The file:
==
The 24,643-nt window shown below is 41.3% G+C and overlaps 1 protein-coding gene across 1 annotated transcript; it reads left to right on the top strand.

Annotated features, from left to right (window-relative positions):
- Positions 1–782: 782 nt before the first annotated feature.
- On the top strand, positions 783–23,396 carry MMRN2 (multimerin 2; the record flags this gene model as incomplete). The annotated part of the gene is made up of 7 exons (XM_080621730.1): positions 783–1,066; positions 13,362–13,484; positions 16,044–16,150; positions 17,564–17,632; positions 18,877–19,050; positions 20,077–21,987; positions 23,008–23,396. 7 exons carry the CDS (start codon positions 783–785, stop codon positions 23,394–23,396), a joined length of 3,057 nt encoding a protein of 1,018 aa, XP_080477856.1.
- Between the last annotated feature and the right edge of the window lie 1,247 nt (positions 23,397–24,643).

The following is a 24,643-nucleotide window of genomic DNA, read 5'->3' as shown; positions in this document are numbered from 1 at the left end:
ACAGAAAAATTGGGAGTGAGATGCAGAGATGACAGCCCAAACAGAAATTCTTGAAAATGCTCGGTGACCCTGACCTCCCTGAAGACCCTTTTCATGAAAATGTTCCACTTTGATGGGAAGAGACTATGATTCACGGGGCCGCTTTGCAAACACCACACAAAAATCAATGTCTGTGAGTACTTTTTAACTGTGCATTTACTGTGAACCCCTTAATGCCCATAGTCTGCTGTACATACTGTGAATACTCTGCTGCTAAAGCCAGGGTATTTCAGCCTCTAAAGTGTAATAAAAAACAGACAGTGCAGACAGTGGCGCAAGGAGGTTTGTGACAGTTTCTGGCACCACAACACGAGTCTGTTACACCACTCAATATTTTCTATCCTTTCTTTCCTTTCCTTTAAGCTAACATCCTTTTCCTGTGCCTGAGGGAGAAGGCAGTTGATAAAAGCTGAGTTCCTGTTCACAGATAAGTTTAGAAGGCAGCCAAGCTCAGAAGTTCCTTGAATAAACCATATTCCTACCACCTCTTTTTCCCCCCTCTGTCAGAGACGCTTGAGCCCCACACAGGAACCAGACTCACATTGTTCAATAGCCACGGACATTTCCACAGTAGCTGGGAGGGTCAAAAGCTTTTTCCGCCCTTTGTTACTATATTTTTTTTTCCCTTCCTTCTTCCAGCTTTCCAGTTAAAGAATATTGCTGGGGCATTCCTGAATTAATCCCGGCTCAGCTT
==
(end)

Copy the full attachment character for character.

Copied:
The 24,643-nt window shown below is 41.3% G+C and overlaps 1 protein-coding gene across 1 annotated transcript; it reads left to right on the top strand.

Annotated features, from left to right (window-relative positions):
- Positions 1–782: 782 nt before the first annotated feature.
- On the top strand, positions 783–23,396 carry MMRN2 (multimerin 2; the record flags this gene model as incomplete). The annotated part of the gene is made up of 7 exons (XM_080621730.1): positions 783–1,066; positions 13,362–13,484; positions 16,044–16,150; positions 17,564–17,632; positions 18,877–19,050; positions 20,077–21,987; positions 23,008–23,396. 7 exons carry the CDS (start codon positions 783–785, stop codon positions 23,394–23,396), a joined length of 3,057 nt encoding a protein of 1,018 aa, XP_080477856.1.
- Between the last annotated feature and the right edge of the window lie 1,247 nt (positions 23,397–24,643).

The following is a 24,643-nucleotide window of genomic DNA, read 5'->3' as shown; positions in this document are numbered from 1 at the left end:
ACAGAAAAATTGGGAGTGAGATGCAGAGATGACAGCCCAAACAGAAATTCTTGAAAATGCTCGGTGACCCTGACCTCCCTGAAGACCCTTTTCATGAAAATGTTCCACTTTGATGGGAAGAGACTATGATTCACGGGGCCGCTTTGCAAACACCACACAAAAATCAATGTCTGTGAGTACTTTTTAACTGTGCATTTACTGTGAACCCCTTAATGCCCATAGTCTGCTGTACATACTGTGAATACTCTGCTGCTAAAGCCAGGGTATTTCAGCCTCTAAAGTGTAATAAAAAACAGACAGTGCAGACAGTGGCGCAAGGAGGTTTGTGACAGTTTCTGGCACCACAACACGAGTCTGTTACACCACTCAATATTTTCTATCCTTTCTTTCCTTTCCTTTAAGCTAACATCCTTTTCCTGTGCCTGAGGGAGAAGGCAGTTGATAAAAGCTGAGTTCCTGTTCACAGATAAGTTTAGAAGGCAGCCAAGCTCAGAAGTTCCTTGAATAAACCATATTCCTACCACCTCTTTTTCCCCCCTCTGTCAGAGACGCTTGAGCCCCACACAGGAACCAGACTCACATTGTTCAATAGCCACGGACATTTCCACAGTAGCTGGGAGGGTCAAAAGCTTTTTCCGCCCTTTGTTACTATATTTTTTTTTCCCTTCCTTCTTCCAGCTTTCCAGTTAAAGAATATTGCTGGGGCATTCCTGAATTAATCCCGGCTCAGCTT